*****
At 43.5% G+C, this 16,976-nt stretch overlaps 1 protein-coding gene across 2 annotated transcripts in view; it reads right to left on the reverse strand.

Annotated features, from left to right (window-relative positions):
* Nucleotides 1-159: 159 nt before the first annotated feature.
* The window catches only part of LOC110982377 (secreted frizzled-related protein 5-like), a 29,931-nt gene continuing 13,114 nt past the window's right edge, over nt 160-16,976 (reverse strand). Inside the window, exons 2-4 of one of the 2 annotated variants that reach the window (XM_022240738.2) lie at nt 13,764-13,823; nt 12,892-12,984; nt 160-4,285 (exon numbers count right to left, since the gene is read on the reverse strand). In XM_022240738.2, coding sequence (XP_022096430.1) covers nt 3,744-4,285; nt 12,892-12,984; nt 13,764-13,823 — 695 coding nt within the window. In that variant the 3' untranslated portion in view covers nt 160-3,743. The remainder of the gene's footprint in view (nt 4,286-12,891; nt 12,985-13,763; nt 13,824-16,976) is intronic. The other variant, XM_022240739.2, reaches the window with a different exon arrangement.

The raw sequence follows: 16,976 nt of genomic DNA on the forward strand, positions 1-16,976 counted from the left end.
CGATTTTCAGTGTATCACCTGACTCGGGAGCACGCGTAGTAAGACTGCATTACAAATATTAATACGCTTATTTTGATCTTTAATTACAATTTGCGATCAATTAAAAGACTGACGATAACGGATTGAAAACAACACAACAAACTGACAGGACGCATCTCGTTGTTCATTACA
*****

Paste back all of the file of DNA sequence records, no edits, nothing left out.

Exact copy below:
At 43.5% G+C, this 16,976-nt stretch overlaps 1 protein-coding gene across 2 annotated transcripts in view; it reads right to left on the reverse strand.

Annotated features, from left to right (window-relative positions):
* Nucleotides 1-159: 159 nt before the first annotated feature.
* The window catches only part of LOC110982377 (secreted frizzled-related protein 5-like), a 29,931-nt gene continuing 13,114 nt past the window's right edge, over nt 160-16,976 (reverse strand). Inside the window, exons 2-4 of one of the 2 annotated variants that reach the window (XM_022240738.2) lie at nt 13,764-13,823; nt 12,892-12,984; nt 160-4,285 (exon numbers count right to left, since the gene is read on the reverse strand). In XM_022240738.2, coding sequence (XP_022096430.1) covers nt 3,744-4,285; nt 12,892-12,984; nt 13,764-13,823 — 695 coding nt within the window. In that variant the 3' untranslated portion in view covers nt 160-3,743. The remainder of the gene's footprint in view (nt 4,286-12,891; nt 12,985-13,763; nt 13,824-16,976) is intronic. The other variant, XM_022240739.2, reaches the window with a different exon arrangement.

The raw sequence follows: 16,976 nt of genomic DNA on the forward strand, positions 1-16,976 counted from the left end.
CGATTTTCAGTGTATCACCTGACTCGGGAGCACGCGTAGTAAGACTGCATTACAAATATTAATACGCTTATTTTGATCTTTAATTACAATTTGCGATCAATTAAAAGACTGACGATAACGGATTGAAAACAACACAACAAACTGACAGGACGCATCTCGTTGTTCATTACA